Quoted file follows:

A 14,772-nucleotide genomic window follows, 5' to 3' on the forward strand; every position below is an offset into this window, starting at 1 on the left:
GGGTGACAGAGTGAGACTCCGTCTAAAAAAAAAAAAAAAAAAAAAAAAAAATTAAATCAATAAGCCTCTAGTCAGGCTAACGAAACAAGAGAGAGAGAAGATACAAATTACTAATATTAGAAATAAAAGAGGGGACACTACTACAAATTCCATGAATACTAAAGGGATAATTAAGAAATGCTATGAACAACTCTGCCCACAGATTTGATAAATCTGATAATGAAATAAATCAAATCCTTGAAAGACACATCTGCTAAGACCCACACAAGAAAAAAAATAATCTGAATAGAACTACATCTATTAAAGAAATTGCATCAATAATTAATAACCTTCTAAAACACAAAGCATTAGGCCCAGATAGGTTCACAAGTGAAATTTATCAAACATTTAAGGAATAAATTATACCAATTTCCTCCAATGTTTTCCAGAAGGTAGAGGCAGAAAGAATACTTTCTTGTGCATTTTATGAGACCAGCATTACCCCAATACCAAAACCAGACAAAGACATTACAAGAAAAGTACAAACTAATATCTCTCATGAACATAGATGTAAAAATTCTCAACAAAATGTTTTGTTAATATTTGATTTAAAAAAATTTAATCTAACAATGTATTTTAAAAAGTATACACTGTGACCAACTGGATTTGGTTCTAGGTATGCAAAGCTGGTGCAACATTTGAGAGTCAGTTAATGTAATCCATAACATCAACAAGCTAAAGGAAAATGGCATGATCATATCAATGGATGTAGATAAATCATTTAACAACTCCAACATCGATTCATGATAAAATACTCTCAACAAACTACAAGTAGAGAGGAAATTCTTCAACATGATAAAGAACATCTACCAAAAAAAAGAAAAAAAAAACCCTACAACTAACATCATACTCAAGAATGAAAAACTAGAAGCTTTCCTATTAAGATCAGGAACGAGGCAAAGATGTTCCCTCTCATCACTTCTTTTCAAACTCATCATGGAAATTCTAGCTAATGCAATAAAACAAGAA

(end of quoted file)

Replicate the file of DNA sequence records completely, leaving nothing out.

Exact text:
A 14,772-nucleotide genomic window follows, 5' to 3' on the forward strand; every position below is an offset into this window, starting at 1 on the left:
GGGTGACAGAGTGAGACTCCGTCTAAAAAAAAAAAAAAAAAAAAAAAAAAATTAAATCAATAAGCCTCTAGTCAGGCTAACGAAACAAGAGAGAGAGAAGATACAAATTACTAATATTAGAAATAAAAGAGGGGACACTACTACAAATTCCATGAATACTAAAGGGATAATTAAGAAATGCTATGAACAACTCTGCCCACAGATTTGATAAATCTGATAATGAAATAAATCAAATCCTTGAAAGACACATCTGCTAAGACCCACACAAGAAAAAAAATAATCTGAATAGAACTACATCTATTAAAGAAATTGCATCAATAATTAATAACCTTCTAAAACACAAAGCATTAGGCCCAGATAGGTTCACAAGTGAAATTTATCAAACATTTAAGGAATAAATTATACCAATTTCCTCCAATGTTTTCCAGAAGGTAGAGGCAGAAAGAATACTTTCTTGTGCATTTTATGAGACCAGCATTACCCCAATACCAAAACCAGACAAAGACATTACAAGAAAAGTACAAACTAATATCTCTCATGAACATAGATGTAAAAATTCTCAACAAAATGTTTTGTTAATATTTGATTTAAAAAAATTTAATCTAACAATGTATTTTAAAAAGTATACACTGTGACCAACTGGATTTGGTTCTAGGTATGCAAAGCTGGTGCAACATTTGAGAGTCAGTTAATGTAATCCATAACATCAACAAGCTAAAGGAAAATGGCATGATCATATCAATGGATGTAGATAAATCATTTAACAACTCCAACATCGATTCATGATAAAATACTCTCAACAAACTACAAGTAGAGAGGAAATTCTTCAACATGATAAAGAACATCTACCAAAAAAAAGAAAAAAAAAACCCTACAACTAACATCATACTCAAGAATGAAAAACTAGAAGCTTTCCTATTAAGATCAGGAACGAGGCAAAGATGTTCCCTCTCATCACTTCTTTTCAAACTCATCATGGAAATTCTAGCTAATGCAATAAAACAAGAA